The Meridian Campaign

on March 6, 2014 in American Civil War, Battles, Books, Strategy and Tactics

“Uncle Billy”

Seeing as how the 150th anniversary of the Meridian Campaign came about, I thought I was blog on the real campaign, as well as the small ways in which it changed in Stonewall Goes West. Ever since I became acquainted with the details of Sherman’s February and March foray into eastern Mississippi, I saw it as the prototype for his style of generalship. In some ways, it is more instructive as to how Sherman’s mind worked than the Atlanta Campaign.

The Campaign
The intent of the Meridian Campaign was to break up Confederate rail communications in eastern Mississippi. In this way, Sherman hoped to make it much harder for the Confederates to make large scale forays against the Mississippi River line and its garrisons, which would in turn allow him to reduce the size of those garrisons and reinforce efforts elsewhere.

Sherman’s main force consisted of four divisions organized into two corps, plus some cavalry for scouting. This would march out from Vicksburg. A secondary column of more than 7,000 cavalry under William Sooy Smith was supposed to head out of Memphis, with the intent of confusing the Confederates as to Sherman’s intentions; to spread the destruction done; and to reinforce the main effort upon reaching Meridian. George H. Thomas was given the job of demonstrating in front of Joe Johnston in Georgia, to prevent the Army of Tennessee from dispatching reinforcements to Leonidas Polk and his Army of Mississippi. Finally, the U.S. Navy demonstrated in front of Mobile.

All of this activity was buttressed by false stories planted by Sherman in Northern newspapers. Sherman, who despised reporters, was happy to use them to feed misleading information to the enemy, and his plan worked. Sherman’s main target was Meridian, and he never seriously expected to penetrate any farther into the Southern heartland than Demopolis, Alabama. Southern leaders, however, thought his real aim was at least Selma, and that perhaps he intended to go as far as Mobile and take it on the landward side!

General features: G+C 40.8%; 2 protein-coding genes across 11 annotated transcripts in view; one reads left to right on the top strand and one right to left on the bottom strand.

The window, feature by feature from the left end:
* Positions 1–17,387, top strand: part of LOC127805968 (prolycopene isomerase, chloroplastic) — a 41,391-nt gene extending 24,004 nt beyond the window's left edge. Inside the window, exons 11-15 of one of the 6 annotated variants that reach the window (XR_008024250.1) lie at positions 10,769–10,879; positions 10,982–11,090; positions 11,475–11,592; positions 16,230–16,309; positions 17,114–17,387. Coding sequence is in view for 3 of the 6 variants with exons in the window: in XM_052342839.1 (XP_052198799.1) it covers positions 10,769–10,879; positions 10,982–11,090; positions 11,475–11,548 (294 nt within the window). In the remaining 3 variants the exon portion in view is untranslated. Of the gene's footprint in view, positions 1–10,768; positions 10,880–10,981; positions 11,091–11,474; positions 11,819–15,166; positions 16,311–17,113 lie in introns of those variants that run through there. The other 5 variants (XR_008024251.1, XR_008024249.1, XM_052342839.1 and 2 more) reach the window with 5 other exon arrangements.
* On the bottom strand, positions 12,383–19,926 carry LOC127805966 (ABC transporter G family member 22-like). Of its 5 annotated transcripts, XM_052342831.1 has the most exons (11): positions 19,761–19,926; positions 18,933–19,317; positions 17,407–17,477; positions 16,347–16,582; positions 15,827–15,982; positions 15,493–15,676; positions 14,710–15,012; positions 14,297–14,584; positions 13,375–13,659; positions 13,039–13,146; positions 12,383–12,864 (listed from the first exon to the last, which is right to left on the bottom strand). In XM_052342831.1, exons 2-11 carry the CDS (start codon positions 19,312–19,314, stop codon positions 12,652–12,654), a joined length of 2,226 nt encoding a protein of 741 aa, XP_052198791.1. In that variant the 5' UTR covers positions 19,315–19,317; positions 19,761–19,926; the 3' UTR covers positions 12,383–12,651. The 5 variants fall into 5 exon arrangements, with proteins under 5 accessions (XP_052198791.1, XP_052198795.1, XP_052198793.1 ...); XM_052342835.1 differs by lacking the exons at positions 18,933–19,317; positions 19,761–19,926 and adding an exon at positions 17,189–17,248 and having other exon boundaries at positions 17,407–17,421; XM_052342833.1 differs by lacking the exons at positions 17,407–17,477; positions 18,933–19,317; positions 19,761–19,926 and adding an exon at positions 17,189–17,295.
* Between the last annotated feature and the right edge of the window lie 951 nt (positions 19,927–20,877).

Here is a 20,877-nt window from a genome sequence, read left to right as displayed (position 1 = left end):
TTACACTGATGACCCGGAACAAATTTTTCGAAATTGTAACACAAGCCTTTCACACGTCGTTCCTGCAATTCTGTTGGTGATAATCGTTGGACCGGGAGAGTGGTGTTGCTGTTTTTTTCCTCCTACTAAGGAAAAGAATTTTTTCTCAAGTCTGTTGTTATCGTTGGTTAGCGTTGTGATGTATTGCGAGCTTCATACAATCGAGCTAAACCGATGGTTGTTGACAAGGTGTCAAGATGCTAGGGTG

In his own way, Sherman was very concerned that the enemy never understood exactly what he was about. His practice of “putting the enemy on the horns of a dilemma” by threatening multiple points while intending to strike at only one, thereby dispersing their forces, was a hallmark of the March to the Sea.

“Bishop” Polk

The same principle was applied on a much larger, theater-wide scale for the Meridian Campaign. In terms of strategy, Sherman’s campaign was brilliant. With the exception of Nathan Bedford Forrest defeating Smith at the Battle of Okolona, the Army of Mississippi didn’t interfere and Sherman pretty much got his way without a fight, just as he had always intended.

Changes In SGW
The main change for the Meridian Campaign was due to Stonewall Jackson being the theater commander for the Confederate “center,” as well as field commander for the Army of Tennessee. Unlike Joe Johnston, Jackson was a man of decisive action, and he was far less concerned with being outnumbered. He also had responsibility for what happened in Mississippi and Alabama.

Consequently, he dispatched Cheatham’s Division to Polk as soon as he heard Sherman had left Vicksburg, and fended off Thomas’s probing with the remainder of the army. He expected Polk, reinforced to 16,000 infantry, to be able to stop Sherman. With the Bishop in charge that didn’t happen. Sherman had his way in my story much as he did in history, with Jackson’s prompt response coming to nothing.

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